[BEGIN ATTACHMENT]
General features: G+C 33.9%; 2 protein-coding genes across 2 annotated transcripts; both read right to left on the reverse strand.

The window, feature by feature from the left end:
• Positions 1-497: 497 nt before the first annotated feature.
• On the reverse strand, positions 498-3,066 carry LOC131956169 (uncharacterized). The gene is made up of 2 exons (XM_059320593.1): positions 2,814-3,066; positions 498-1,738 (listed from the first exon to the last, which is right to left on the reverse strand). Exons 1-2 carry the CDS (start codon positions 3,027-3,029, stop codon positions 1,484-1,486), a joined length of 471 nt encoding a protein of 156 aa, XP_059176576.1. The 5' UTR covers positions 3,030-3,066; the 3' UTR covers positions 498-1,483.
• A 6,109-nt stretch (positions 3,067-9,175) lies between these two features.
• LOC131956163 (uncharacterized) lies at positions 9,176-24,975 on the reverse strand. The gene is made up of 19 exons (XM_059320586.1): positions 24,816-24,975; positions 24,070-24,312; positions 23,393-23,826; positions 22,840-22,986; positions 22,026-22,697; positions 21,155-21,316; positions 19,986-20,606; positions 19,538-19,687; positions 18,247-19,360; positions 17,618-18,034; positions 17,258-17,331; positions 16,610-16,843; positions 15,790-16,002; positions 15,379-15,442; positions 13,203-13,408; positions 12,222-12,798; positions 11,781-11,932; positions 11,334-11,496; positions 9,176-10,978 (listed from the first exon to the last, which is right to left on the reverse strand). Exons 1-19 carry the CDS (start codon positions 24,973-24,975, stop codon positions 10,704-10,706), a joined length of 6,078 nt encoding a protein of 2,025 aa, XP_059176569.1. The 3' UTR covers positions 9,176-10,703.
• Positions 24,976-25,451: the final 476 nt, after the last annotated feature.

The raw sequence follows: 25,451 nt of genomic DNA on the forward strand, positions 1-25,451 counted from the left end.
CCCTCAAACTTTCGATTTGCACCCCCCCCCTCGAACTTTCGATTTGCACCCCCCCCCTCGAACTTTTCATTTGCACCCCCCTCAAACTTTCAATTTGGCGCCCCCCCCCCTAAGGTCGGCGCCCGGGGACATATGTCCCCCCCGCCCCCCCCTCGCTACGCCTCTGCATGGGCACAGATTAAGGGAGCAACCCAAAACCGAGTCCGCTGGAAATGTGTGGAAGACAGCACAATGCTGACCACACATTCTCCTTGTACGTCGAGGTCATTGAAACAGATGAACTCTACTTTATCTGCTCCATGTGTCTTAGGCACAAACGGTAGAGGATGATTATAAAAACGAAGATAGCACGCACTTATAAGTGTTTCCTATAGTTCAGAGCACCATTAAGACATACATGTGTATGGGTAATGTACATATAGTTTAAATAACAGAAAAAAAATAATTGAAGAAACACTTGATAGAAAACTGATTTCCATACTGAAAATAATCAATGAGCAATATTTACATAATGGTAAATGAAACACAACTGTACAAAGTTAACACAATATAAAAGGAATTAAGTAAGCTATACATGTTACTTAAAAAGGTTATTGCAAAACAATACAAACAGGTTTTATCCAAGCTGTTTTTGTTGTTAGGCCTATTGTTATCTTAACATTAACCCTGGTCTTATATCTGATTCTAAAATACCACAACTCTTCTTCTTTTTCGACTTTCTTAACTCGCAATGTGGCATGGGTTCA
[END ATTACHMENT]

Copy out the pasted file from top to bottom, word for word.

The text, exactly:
General features: G+C 33.9%; 2 protein-coding genes across 2 annotated transcripts; both read right to left on the reverse strand.

The window, feature by feature from the left end:
• Positions 1-497: 497 nt before the first annotated feature.
• On the reverse strand, positions 498-3,066 carry LOC131956169 (uncharacterized). The gene is made up of 2 exons (XM_059320593.1): positions 2,814-3,066; positions 498-1,738 (listed from the first exon to the last, which is right to left on the reverse strand). Exons 1-2 carry the CDS (start codon positions 3,027-3,029, stop codon positions 1,484-1,486), a joined length of 471 nt encoding a protein of 156 aa, XP_059176576.1. The 5' UTR covers positions 3,030-3,066; the 3' UTR covers positions 498-1,483.
• A 6,109-nt stretch (positions 3,067-9,175) lies between these two features.
• LOC131956163 (uncharacterized) lies at positions 9,176-24,975 on the reverse strand. The gene is made up of 19 exons (XM_059320586.1): positions 24,816-24,975; positions 24,070-24,312; positions 23,393-23,826; positions 22,840-22,986; positions 22,026-22,697; positions 21,155-21,316; positions 19,986-20,606; positions 19,538-19,687; positions 18,247-19,360; positions 17,618-18,034; positions 17,258-17,331; positions 16,610-16,843; positions 15,790-16,002; positions 15,379-15,442; positions 13,203-13,408; positions 12,222-12,798; positions 11,781-11,932; positions 11,334-11,496; positions 9,176-10,978 (listed from the first exon to the last, which is right to left on the reverse strand). Exons 1-19 carry the CDS (start codon positions 24,973-24,975, stop codon positions 10,704-10,706), a joined length of 6,078 nt encoding a protein of 2,025 aa, XP_059176569.1. The 3' UTR covers positions 9,176-10,703.
• Positions 24,976-25,451: the final 476 nt, after the last annotated feature.

The raw sequence follows: 25,451 nt of genomic DNA on the forward strand, positions 1-25,451 counted from the left end.
CCCTCAAACTTTCGATTTGCACCCCCCCCCTCGAACTTTCGATTTGCACCCCCCCCCTCGAACTTTTCATTTGCACCCCCCTCAAACTTTCAATTTGGCGCCCCCCCCCCTAAGGTCGGCGCCCGGGGACATATGTCCCCCCCGCCCCCCCCTCGCTACGCCTCTGCATGGGCACAGATTAAGGGAGCAACCCAAAACCGAGTCCGCTGGAAATGTGTGGAAGACAGCACAATGCTGACCACACATTCTCCTTGTACGTCGAGGTCATTGAAACAGATGAACTCTACTTTATCTGCTCCATGTGTCTTAGGCACAAACGGTAGAGGATGATTATAAAAACGAAGATAGCACGCACTTATAAGTGTTTCCTATAGTTCAGAGCACCATTAAGACATACATGTGTATGGGTAATGTACATATAGTTTAAATAACAGAAAAAAAATAATTGAAGAAACACTTGATAGAAAACTGATTTCCATACTGAAAATAATCAATGAGCAATATTTACATAATGGTAAATGAAACACAACTGTACAAAGTTAACACAATATAAAAGGAATTAAGTAAGCTATACATGTTACTTAAAAAGGTTATTGCAAAACAATACAAACAGGTTTTATCCAAGCTGTTTTTGTTGTTAGGCCTATTGTTATCTTAACATTAACCCTGGTCTTATATCTGATTCTAAAATACCACAACTCTTCTTCTTTTTCGACTTTCTTAACTCGCAATGTGGCATGGGTTCA